In a democracy, men can act how they wish without fear of judgment or retaliation from their neighbor, so long as they act within the confines of the law.
No enemy, in fact, has even engaged our total military power because our practice is constantly to attend to the needs of our navy, as well as to send our troops on many land excursions. Our form of government does not enter into rivalry with the institutions of others.
Therefore, he proceeds to point out that the greatest honour and act of valour in Athens is to live and die for freedom of the state Pericles believed was different and more special than any other neighbouring city.
An unknown proportion of citizens were also subject to disenfranchisement atimiaexcluding some of them permanently and others temporarily depending on the type.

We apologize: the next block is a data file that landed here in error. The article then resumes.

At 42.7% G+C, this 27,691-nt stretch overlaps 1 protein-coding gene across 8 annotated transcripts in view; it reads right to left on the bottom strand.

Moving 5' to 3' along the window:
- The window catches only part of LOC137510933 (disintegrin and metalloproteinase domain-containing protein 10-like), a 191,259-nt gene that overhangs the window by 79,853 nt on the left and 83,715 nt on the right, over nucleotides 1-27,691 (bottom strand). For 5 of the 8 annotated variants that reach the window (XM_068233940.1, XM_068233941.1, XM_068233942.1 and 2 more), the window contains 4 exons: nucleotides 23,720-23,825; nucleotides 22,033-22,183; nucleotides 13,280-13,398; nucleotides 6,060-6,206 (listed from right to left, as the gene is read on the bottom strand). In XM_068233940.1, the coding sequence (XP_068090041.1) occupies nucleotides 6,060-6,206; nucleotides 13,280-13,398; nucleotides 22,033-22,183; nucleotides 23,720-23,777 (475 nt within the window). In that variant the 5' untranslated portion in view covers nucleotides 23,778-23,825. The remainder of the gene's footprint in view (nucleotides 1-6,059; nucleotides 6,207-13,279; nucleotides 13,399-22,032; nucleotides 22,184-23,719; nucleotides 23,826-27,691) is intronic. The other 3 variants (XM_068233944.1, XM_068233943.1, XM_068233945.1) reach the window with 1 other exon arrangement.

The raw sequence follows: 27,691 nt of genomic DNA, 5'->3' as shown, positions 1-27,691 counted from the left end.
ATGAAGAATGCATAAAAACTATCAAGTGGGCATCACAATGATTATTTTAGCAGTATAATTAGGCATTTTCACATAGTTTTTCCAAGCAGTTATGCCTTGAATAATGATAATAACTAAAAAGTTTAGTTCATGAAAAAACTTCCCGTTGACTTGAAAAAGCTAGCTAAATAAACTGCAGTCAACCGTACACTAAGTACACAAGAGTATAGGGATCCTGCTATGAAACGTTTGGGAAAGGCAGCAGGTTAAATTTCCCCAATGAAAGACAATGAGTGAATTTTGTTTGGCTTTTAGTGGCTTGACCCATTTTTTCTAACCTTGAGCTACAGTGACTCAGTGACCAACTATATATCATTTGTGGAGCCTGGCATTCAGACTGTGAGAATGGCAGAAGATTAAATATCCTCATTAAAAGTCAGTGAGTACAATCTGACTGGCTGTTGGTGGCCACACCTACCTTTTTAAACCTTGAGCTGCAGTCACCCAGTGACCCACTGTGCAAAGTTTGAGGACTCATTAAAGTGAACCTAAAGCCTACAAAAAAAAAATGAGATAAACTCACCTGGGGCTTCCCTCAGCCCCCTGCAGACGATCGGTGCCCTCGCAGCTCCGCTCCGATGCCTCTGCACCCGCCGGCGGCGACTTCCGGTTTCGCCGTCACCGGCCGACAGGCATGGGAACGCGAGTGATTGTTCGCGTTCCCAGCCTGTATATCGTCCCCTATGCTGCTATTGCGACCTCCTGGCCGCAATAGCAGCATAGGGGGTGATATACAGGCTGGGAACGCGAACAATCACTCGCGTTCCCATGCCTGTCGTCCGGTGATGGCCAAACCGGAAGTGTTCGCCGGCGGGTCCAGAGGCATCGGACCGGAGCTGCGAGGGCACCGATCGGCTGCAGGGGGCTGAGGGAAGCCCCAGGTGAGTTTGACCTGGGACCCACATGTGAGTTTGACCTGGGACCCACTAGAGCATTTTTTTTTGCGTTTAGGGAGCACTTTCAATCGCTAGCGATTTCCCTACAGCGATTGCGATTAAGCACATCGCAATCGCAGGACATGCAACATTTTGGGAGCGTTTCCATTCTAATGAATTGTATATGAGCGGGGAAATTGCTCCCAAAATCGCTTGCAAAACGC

During the same period, Pericles proposed the Megarian Decreewhich resembled a modern trade embargo. It does seem clear that possession of slaves allowed even poorer Athenians — owning a few slaves was by no means equated with wealth — to devote more of their time to political life.
And not only in our public life are we free and open, but a sense of freedom regulates our day-to-day life with each other. It was not anymore only one of the many possible ways in which political rule could be organised in a polity: You know that your dead have passed away amid manifold vicissitudes; and that they may be deemed fortunate who have gained their utmost honor, whether an honorable death like theirs, or an honorable sorrow like yours, and whose share of happiness has been so ordered that the term of their happiness is likewise the term of their life.
Four presided over the judicial administration. Worsted in the war, the Milesians came to Athens to plead their case against the Samians. Any proposal to modify an existing law had to be accompanied by a proposed replacement law. During the period of holding a particular office, everyone on the team would be observing everybody else as a sort of check.